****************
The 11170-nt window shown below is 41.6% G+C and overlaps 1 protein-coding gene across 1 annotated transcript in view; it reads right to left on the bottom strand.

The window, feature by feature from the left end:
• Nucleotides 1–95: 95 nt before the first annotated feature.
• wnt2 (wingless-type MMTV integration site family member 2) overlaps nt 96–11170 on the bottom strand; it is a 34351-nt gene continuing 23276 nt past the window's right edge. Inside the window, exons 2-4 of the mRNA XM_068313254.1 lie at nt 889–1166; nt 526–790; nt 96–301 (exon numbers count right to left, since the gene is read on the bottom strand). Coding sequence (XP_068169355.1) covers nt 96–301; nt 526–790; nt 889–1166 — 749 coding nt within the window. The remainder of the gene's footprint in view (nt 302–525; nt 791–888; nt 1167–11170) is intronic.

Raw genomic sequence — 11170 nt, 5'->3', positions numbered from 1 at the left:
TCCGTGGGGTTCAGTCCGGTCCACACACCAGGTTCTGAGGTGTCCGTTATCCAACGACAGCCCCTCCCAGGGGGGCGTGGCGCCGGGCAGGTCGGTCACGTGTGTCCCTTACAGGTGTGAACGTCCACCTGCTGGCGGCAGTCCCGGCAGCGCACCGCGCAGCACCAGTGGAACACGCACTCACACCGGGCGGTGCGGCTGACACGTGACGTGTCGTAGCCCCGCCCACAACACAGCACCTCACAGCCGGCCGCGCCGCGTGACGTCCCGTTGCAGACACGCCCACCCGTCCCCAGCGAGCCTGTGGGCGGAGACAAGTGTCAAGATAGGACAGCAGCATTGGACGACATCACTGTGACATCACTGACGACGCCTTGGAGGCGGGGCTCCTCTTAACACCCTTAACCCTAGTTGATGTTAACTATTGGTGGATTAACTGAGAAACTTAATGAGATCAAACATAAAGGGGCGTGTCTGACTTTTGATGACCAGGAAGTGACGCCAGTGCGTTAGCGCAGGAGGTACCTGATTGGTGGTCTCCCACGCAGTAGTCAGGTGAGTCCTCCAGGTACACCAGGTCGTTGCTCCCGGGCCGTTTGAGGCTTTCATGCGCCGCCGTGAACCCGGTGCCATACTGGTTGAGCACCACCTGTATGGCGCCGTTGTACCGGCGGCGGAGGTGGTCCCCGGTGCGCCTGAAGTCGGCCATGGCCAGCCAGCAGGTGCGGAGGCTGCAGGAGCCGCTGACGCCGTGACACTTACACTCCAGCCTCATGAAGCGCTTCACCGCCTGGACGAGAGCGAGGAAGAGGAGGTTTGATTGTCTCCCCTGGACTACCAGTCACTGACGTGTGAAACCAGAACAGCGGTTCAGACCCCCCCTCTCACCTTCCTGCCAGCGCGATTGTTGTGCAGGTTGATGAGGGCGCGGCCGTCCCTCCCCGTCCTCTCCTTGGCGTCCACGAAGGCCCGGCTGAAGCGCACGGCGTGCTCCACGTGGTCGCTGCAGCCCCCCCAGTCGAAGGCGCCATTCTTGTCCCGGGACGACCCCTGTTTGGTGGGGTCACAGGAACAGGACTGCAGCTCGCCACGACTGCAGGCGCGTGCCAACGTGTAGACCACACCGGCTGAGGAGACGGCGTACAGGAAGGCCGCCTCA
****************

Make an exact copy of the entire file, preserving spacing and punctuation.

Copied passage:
The 11170-nt window shown below is 41.6% G+C and overlaps 1 protein-coding gene across 1 annotated transcript in view; it reads right to left on the bottom strand.

The window, feature by feature from the left end:
• Nucleotides 1–95: 95 nt before the first annotated feature.
• wnt2 (wingless-type MMTV integration site family member 2) overlaps nt 96–11170 on the bottom strand; it is a 34351-nt gene continuing 23276 nt past the window's right edge. Inside the window, exons 2-4 of the mRNA XM_068313254.1 lie at nt 889–1166; nt 526–790; nt 96–301 (exon numbers count right to left, since the gene is read on the bottom strand). Coding sequence (XP_068169355.1) covers nt 96–301; nt 526–790; nt 889–1166 — 749 coding nt within the window. The remainder of the gene's footprint in view (nt 302–525; nt 791–888; nt 1167–11170) is intronic.

Raw genomic sequence — 11170 nt, 5'->3', positions numbered from 1 at the left:
TCCGTGGGGTTCAGTCCGGTCCACACACCAGGTTCTGAGGTGTCCGTTATCCAACGACAGCCCCTCCCAGGGGGGCGTGGCGCCGGGCAGGTCGGTCACGTGTGTCCCTTACAGGTGTGAACGTCCACCTGCTGGCGGCAGTCCCGGCAGCGCACCGCGCAGCACCAGTGGAACACGCACTCACACCGGGCGGTGCGGCTGACACGTGACGTGTCGTAGCCCCGCCCACAACACAGCACCTCACAGCCGGCCGCGCCGCGTGACGTCCCGTTGCAGACACGCCCACCCGTCCCCAGCGAGCCTGTGGGCGGAGACAAGTGTCAAGATAGGACAGCAGCATTGGACGACATCACTGTGACATCACTGACGACGCCTTGGAGGCGGGGCTCCTCTTAACACCCTTAACCCTAGTTGATGTTAACTATTGGTGGATTAACTGAGAAACTTAATGAGATCAAACATAAAGGGGCGTGTCTGACTTTTGATGACCAGGAAGTGACGCCAGTGCGTTAGCGCAGGAGGTACCTGATTGGTGGTCTCCCACGCAGTAGTCAGGTGAGTCCTCCAGGTACACCAGGTCGTTGCTCCCGGGCCGTTTGAGGCTTTCATGCGCCGCCGTGAACCCGGTGCCATACTGGTTGAGCACCACCTGTATGGCGCCGTTGTACCGGCGGCGGAGGTGGTCCCCGGTGCGCCTGAAGTCGGCCATGGCCAGCCAGCAGGTGCGGAGGCTGCAGGAGCCGCTGACGCCGTGACACTTACACTCCAGCCTCATGAAGCGCTTCACCGCCTGGACGAGAGCGAGGAAGAGGAGGTTTGATTGTCTCCCCTGGACTACCAGTCACTGACGTGTGAAACCAGAACAGCGGTTCAGACCCCCCCTCTCACCTTCCTGCCAGCGCGATTGTTGTGCAGGTTGATGAGGGCGCGGCCGTCCCTCCCCGTCCTCTCCTTGGCGTCCACGAAGGCCCGGCTGAAGCGCACGGCGTGCTCCACGTGGTCGCTGCAGCCCCCCCAGTCGAAGGCGCCATTCTTGTCCCGGGACGACCCCTGTTTGGTGGGGTCACAGGAACAGGACTGCAGCTCGCCACGACTGCAGGCGCGTGCCAACGTGTAGACCACACCGGCTGAGGAGACGGCGTACAGGAAGGCCGCCTCA